At the Scotland pavilion, Philip Jones, vice president, East Region for Scottish Develop­ment International, the New York-based arm of the Scottish government that promotes Scotland across a number of sectors, including food and drink, said his members were using the show to break into the U.S. market. “We have salmon companies here for smoked and fresh salmon. For us this show is about helping them understand the U.S. market, meet U.S. buyers and retailers and understand the trends and development of new products, and how they can market the product into the American market,” he said.

“It is only a 24-hour turnaround from when the fish is harvested to when it is flown out of either Glasgow or Heathrow,” said Ro­sanna Osborne, marketing ex­e­c­utive at The Scottish Salmon Co., one of the companies in the Scottish Dev­el­op­ment International booth. “We’ve been asking companies what they think of Scottish salmon and quite a few said they think of it as a high-end premium item, which for us is great to hear,” she added.

While everyone has heard of Scotland, the stylish shopping bags given away at the show’s entrances only helped to enhance the mystery surrounding Sal­mon from the Faroe Is­lands. “The Faroe Islands is located between Iceland and Norway,” said Arni Olsen, project manager for Salmon from the Faroe Islands. “It is a very small country and we have our own language and are an independent part of Denmark. And we produce the world’s best salmon. We produce more than one ton of salmon per inhabitant because the natural conditions for salmon are so good in the Faroe Islands. The sushi industry in the U.S. has a preference for salmon from the Faroe Islands because the fat content in our salmon is higher than in others, and we are very good at producing big salmon that are 6-plus pounds.”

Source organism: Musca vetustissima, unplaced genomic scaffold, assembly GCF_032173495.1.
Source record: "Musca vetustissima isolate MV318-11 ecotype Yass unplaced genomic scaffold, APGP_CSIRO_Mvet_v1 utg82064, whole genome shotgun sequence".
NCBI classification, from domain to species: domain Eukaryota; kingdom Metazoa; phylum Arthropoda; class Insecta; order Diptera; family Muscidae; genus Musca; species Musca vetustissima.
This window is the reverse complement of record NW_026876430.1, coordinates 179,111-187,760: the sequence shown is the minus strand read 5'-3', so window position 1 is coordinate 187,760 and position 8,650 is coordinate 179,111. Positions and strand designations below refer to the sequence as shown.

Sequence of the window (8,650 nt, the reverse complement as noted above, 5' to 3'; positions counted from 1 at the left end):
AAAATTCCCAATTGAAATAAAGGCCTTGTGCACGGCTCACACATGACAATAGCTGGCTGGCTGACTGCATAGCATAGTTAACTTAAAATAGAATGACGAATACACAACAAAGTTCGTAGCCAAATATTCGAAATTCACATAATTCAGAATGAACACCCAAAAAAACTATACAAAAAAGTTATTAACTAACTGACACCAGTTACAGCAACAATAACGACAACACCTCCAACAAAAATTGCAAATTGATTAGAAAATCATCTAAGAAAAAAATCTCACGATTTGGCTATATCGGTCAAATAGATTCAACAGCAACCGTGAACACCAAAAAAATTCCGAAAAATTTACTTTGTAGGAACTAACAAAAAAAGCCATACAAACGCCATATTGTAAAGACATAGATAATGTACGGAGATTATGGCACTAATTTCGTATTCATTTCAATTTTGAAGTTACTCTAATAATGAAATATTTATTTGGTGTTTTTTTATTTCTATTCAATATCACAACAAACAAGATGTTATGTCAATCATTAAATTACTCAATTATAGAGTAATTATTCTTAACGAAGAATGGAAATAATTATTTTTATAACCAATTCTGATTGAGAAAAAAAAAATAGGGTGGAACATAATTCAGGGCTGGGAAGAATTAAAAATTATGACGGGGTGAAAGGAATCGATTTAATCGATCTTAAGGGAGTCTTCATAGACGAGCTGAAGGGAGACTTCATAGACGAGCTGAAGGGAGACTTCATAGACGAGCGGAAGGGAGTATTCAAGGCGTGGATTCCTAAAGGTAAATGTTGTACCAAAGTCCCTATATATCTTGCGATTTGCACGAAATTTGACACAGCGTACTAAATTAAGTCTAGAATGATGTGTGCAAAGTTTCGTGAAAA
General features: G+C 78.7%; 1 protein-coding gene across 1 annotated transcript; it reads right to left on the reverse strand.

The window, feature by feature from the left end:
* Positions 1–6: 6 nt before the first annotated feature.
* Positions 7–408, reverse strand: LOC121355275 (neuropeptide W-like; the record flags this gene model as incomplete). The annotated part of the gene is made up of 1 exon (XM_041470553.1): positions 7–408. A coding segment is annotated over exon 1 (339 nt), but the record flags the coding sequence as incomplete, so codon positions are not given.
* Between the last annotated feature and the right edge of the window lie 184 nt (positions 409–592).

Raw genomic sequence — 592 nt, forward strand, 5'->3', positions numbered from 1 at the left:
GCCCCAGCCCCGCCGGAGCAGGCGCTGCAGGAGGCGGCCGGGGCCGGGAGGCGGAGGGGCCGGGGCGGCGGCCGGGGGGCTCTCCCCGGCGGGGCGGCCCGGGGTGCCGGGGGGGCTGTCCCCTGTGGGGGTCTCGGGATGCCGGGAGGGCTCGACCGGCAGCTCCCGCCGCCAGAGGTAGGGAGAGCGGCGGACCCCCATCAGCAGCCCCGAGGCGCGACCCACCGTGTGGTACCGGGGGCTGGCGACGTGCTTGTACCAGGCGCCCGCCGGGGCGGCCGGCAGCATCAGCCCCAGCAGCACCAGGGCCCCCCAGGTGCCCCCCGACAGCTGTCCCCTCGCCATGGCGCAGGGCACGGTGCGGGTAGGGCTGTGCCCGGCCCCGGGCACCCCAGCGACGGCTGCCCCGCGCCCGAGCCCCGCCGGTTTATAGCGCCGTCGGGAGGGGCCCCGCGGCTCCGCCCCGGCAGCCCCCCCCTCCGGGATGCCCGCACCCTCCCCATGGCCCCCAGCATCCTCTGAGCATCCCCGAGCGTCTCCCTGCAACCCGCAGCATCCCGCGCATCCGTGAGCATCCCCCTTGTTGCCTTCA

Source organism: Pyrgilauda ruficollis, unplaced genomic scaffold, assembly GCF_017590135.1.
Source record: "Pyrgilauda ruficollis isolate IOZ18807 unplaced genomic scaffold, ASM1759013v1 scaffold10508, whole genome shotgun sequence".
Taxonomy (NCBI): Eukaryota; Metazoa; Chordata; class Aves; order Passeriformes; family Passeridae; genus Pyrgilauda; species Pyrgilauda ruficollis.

John Jordan, president of Portland, Maine-based Calendar Islands Maine Lobster, was showcasing his frozen Lobster Pizza and Lobster Mac & Cheese and soups, which have been picked up by Hannaford Bros. stores. “What’s unique about our company is that it is owned by 38 Maine lobstermen,” he said. “We’re presenting items that are high-quality, restaurant-experience that can be enjoyed at home. Our company has become an unexpected partnership between fishermen and investors—foodies, including Stonewall Kitch­en and Robert Levy, a former food critic for The Boston Globe. Everything about this company is about our partnership. We represent harvesters in our industry who have never had any connection with what happens after the lobster leaves the boat. Everything about our company is quality.”

Jordan sees his company courting more lobstermen as the business takes off. “We really want to reach out to other lobstermen in the business, similar to an Ocean Spray or Florida’s Natural model,” he said.